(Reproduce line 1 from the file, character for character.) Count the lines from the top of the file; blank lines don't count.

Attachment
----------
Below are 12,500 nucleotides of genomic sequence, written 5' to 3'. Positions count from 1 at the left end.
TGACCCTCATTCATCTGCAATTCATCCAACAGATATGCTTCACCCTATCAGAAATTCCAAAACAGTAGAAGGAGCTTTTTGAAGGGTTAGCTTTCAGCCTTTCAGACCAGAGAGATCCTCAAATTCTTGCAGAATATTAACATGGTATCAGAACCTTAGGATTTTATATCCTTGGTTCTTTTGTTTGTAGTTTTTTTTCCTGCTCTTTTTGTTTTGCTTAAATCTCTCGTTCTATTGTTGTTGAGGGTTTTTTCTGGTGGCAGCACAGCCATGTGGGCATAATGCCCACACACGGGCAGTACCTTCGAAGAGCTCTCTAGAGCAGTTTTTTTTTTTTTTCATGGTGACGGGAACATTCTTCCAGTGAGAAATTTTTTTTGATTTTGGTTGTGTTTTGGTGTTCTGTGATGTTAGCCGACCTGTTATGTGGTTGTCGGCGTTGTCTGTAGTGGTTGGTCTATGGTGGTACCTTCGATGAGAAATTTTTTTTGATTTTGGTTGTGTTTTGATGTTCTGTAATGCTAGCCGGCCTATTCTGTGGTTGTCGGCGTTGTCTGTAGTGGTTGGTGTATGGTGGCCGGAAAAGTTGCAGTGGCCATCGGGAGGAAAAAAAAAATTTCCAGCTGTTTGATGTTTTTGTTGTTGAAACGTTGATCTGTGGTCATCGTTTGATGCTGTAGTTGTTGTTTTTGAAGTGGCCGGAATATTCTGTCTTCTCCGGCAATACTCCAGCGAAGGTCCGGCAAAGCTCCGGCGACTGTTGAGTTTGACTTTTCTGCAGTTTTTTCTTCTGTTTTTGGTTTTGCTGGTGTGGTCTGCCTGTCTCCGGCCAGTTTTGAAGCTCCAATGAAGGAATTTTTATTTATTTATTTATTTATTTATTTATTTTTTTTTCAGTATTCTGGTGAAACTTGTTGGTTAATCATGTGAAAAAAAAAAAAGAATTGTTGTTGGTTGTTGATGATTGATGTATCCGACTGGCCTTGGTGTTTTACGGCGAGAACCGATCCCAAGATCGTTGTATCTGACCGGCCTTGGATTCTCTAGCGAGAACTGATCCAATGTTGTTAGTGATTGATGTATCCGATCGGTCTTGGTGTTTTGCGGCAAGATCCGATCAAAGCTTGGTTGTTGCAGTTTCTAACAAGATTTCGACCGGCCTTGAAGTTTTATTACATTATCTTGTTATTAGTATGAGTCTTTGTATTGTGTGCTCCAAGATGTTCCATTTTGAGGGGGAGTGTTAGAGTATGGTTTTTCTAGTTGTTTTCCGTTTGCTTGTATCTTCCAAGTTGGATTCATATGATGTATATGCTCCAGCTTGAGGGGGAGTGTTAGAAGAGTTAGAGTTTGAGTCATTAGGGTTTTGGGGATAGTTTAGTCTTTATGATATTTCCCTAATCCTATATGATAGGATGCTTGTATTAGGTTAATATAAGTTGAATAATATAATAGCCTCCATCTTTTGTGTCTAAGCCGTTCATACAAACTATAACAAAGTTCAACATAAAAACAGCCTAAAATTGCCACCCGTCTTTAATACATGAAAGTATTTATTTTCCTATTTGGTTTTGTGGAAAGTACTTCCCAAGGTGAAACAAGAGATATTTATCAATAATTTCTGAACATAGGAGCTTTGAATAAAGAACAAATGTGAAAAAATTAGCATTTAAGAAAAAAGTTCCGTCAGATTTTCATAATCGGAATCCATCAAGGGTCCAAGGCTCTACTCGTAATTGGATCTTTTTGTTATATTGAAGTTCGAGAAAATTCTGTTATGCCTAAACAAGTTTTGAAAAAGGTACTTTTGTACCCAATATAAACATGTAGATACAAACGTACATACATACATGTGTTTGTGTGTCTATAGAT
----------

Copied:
Below are 12,500 nucleotides of genomic sequence, written 5' to 3'. Positions count from 1 at the left end.